Negative Effects Of The Electoral College

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“Every citizen’s vote should count in America, not just the votes of the partisan insiders in the Electoral College. The Electoral College was necessary when communications were poor, literacy was low, and voters lacked information about out-of-state figures, which is clearly no longer the case.” This quote by Representative Gene Green reveals the faults in our current presidential voting system and the need for it to change. It has been an example and a basis to newly formed democracies all over the world, but the election to choose our nation’s leader isn’t as fair as it seems. While every citizen’s voice is heard in the public polls, ultimately it’s the Electors’ votes that select the new president. Therefore, I believe that our election …show more content…
Our current voting system has many negative effects on elections and the voters that participate in them all across the United States. Page stated that in our last election almost 90 million Americans said they weren’t going to vote in a survey conducted by Suffolk University. One of their main reasons was that their votes didn’t matter in choosing a new president. The knowledge that their votes don’t actually count in the presidential election discourages many people from voting in a country whose main principle is citizen participation in government. More people would be encouraged to vote if their votes mattered and had a larger impact in the goings-on in their country. Our current system also encourages a two-party system that stops any third-party candidate from having a chance. It is extremely difficult for a new or minority party to have a chance at winning the presidential election. This system forces those candidates to either join the two main parties or give up (Kimberling). Even though some third-party …show more content…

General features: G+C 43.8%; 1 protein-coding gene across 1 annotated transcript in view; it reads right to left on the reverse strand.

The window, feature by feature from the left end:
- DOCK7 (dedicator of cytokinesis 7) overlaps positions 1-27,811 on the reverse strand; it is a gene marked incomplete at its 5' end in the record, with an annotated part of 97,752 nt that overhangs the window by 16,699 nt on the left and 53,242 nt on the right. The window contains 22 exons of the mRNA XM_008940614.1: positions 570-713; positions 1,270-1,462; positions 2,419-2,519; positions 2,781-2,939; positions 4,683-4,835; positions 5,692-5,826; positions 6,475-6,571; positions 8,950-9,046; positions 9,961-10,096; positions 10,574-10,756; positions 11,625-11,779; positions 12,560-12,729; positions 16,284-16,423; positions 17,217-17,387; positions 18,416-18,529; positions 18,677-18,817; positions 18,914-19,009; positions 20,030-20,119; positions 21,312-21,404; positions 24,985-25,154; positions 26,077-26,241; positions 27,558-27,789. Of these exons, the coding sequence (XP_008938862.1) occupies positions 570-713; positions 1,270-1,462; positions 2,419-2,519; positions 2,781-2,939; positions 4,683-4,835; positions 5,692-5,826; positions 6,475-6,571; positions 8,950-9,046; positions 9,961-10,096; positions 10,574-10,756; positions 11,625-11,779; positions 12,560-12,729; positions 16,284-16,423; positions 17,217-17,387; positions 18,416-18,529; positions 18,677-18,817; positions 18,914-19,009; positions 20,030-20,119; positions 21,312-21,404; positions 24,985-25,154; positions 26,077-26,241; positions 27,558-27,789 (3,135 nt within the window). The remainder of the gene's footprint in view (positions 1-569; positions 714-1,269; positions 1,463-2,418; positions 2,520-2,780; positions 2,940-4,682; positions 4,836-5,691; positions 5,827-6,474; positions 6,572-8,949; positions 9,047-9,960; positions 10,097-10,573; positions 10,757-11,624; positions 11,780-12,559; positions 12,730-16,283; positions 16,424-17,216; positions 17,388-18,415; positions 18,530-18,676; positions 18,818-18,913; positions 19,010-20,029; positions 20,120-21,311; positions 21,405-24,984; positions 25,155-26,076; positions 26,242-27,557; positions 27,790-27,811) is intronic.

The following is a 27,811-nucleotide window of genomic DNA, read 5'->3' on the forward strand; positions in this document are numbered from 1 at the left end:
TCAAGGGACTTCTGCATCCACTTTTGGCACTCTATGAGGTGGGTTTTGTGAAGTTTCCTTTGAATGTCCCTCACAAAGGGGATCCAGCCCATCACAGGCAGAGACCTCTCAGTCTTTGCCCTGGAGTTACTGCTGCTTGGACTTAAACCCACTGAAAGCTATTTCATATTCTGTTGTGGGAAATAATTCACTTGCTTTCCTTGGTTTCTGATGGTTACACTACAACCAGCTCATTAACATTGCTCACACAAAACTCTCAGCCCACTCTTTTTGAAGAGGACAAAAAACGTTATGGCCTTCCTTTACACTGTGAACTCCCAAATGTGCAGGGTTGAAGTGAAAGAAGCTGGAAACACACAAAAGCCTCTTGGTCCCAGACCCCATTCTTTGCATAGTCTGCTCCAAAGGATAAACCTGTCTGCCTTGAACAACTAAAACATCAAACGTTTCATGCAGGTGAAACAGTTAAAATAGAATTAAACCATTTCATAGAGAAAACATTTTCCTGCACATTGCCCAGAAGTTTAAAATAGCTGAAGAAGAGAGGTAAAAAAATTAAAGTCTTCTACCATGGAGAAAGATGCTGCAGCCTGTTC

The popular vote isn’t always the one that decides the election. In the history of the United States four candidates have become president even though they didn’t win the popular vote. George Bush won the 2000 election even though he lost the popular vote to Al Gore who had 48% of the popular votes while Bush only had 47%. However, he received 5 more electoral votes which is how he became president (Kimberling). Since results are based on the number of electoral votes and not the number of popular votes, presidential candidates can still win the election even if the nation voted for the other candidate. If the popular votes counted instead of the electoral ones, the candidate we wanted would win, not the one that won because he had the votes of larger states. Problems with representation are also caused by the differing number of votes that states receive because of population. Noble said that there is one electoral vote in California for every 705,454 people. While in Wyoming, there’s one electoral vote for every 194,717 people. Because of this uneven system, one electoral vote does not represent just one person. A small state’s vote, like Wyoming, has more deciding power and is worth more than in a large state like California. A vote cast would equal one vote in the tally for president if the Electors didn’t vote on behalf of everyone. The public view

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